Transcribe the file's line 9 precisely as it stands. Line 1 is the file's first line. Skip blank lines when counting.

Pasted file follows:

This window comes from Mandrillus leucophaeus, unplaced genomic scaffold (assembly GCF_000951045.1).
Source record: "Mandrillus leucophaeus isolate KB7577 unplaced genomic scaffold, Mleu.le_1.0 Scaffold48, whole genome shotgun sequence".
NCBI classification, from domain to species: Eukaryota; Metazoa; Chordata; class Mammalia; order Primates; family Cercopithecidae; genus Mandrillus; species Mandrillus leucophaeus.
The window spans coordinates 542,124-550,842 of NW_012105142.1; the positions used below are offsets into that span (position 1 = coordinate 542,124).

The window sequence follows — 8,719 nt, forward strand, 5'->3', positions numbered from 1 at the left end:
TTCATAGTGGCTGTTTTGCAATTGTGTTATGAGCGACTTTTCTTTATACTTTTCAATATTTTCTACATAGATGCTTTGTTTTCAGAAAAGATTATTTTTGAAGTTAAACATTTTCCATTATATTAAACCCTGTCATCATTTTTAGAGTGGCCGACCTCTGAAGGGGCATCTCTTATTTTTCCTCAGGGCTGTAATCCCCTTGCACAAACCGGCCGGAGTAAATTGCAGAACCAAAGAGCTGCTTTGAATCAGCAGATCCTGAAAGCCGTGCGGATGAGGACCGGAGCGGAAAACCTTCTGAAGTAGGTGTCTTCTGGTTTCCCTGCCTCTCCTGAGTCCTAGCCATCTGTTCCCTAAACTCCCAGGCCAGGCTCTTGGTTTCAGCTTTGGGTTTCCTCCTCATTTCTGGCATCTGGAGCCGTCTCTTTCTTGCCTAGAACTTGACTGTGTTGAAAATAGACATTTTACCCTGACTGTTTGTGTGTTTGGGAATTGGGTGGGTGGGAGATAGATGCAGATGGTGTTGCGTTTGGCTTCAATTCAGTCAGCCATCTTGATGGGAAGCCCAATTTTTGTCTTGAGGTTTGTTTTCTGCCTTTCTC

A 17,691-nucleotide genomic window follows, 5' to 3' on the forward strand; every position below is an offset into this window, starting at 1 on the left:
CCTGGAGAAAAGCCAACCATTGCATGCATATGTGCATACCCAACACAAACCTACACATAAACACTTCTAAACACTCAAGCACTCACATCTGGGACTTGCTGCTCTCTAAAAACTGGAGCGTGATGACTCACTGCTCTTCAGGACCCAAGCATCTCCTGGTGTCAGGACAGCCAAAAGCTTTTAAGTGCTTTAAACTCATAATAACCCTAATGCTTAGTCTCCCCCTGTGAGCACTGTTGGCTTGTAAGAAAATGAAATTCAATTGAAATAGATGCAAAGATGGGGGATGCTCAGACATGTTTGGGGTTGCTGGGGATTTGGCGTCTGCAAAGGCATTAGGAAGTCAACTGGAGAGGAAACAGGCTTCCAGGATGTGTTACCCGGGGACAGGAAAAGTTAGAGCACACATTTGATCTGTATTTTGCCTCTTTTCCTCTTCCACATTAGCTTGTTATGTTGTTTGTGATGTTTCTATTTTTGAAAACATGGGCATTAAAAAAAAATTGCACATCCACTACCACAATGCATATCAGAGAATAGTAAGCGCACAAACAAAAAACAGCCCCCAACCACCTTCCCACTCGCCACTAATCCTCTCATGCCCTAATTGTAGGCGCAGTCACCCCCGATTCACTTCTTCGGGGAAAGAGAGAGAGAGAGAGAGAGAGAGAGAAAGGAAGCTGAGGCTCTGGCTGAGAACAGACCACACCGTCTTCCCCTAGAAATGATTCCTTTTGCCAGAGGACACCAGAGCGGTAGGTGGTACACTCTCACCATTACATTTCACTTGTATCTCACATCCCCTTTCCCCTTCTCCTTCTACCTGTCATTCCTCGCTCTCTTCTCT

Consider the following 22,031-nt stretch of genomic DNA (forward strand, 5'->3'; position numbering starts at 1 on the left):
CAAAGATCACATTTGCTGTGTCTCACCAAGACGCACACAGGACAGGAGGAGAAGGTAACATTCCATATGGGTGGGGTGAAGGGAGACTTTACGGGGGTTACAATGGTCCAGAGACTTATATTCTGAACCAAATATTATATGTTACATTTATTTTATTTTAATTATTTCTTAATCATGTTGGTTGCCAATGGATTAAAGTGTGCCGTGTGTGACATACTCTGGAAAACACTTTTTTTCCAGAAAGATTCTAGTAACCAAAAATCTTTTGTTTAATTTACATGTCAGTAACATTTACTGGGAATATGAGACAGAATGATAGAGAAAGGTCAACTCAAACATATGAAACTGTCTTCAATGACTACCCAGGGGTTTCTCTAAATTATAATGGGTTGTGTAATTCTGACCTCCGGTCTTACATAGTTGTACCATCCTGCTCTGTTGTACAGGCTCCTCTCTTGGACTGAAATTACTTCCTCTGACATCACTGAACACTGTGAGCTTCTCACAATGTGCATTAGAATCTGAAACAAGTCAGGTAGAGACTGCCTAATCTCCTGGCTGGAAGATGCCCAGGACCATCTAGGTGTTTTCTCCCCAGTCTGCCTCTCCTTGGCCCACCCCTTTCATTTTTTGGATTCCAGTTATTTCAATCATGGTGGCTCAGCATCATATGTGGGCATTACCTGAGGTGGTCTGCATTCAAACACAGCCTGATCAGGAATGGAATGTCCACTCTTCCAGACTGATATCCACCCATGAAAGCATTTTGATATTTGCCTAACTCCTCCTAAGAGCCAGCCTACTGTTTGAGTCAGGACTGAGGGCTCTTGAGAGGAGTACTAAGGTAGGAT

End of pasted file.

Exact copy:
Consider the following 22,031-nt stretch of genomic DNA (forward strand, 5'->3'; position numbering starts at 1 on the left):